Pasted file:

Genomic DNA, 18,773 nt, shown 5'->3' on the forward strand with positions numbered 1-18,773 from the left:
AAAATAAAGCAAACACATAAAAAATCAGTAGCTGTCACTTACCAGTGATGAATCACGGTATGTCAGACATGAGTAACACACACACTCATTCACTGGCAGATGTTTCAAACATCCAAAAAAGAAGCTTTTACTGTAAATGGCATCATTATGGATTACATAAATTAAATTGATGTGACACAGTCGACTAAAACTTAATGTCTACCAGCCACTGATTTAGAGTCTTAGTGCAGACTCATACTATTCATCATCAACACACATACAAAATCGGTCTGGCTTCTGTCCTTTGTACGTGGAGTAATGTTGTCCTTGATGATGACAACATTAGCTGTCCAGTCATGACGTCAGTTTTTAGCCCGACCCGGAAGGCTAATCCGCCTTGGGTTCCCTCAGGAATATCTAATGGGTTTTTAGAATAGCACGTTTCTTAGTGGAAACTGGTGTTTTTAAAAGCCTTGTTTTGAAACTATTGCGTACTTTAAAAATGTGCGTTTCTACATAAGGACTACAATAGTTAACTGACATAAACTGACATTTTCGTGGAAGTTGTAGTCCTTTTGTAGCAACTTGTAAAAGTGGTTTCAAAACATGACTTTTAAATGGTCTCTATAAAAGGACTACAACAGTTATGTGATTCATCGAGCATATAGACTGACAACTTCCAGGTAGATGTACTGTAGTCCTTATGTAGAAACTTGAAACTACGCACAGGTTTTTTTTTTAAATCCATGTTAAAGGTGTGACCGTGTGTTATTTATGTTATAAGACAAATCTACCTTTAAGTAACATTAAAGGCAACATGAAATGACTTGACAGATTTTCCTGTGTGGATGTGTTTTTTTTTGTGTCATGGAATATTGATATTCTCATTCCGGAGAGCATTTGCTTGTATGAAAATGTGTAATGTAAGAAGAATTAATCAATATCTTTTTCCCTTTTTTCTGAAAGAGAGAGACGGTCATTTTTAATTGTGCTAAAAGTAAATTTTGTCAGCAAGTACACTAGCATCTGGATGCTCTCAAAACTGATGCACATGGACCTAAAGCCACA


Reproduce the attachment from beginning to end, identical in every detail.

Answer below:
Genomic DNA, 18,773 nt, shown 5'->3' on the forward strand with positions numbered 1-18,773 from the left:
AAAATAAAGCAAACACATAAAAAATCAGTAGCTGTCACTTACCAGTGATGAATCACGGTATGTCAGACATGAGTAACACACACACTCATTCACTGGCAGATGTTTCAAACATCCAAAAAAGAAGCTTTTACTGTAAATGGCATCATTATGGATTACATAAATTAAATTGATGTGACACAGTCGACTAAAACTTAATGTCTACCAGCCACTGATTTAGAGTCTTAGTGCAGACTCATACTATTCATCATCAACACACATACAAAATCGGTCTGGCTTCTGTCCTTTGTACGTGGAGTAATGTTGTCCTTGATGATGACAACATTAGCTGTCCAGTCATGACGTCAGTTTTTAGCCCGACCCGGAAGGCTAATCCGCCTTGGGTTCCCTCAGGAATATCTAATGGGTTTTTAGAATAGCACGTTTCTTAGTGGAAACTGGTGTTTTTAAAAGCCTTGTTTTGAAACTATTGCGTACTTTAAAAATGTGCGTTTCTACATAAGGACTACAATAGTTAACTGACATAAACTGACATTTTCGTGGAAGTTGTAGTCCTTTTGTAGCAACTTGTAAAAGTGGTTTCAAAACATGACTTTTAAATGGTCTCTATAAAAGGACTACAACAGTTATGTGATTCATCGAGCATATAGACTGACAACTTCCAGGTAGATGTACTGTAGTCCTTATGTAGAAACTTGAAACTACGCACAGGTTTTTTTTTTAAATCCATGTTAAAGGTGTGACCGTGTGTTATTTATGTTATAAGACAAATCTACCTTTAAGTAACATTAAAGGCAACATGAAATGACTTGACAGATTTTCCTGTGTGGATGTGTTTTTTTTTGTGTCATGGAATATTGATATTCTCATTCCGGAGAGCATTTGCTTGTATGAAAATGTGTAATGTAAGAAGAATTAATCAATATCTTTTTCCCTTTTTTCTGAAAGAGAGAGACGGTCATTTTTAATTGTGCTAAAAGTAAATTTTGTCAGCAAGTACACTAGCATCTGGATGCTCTCAAAACTGATGCACATGGACCTAAAGCCACA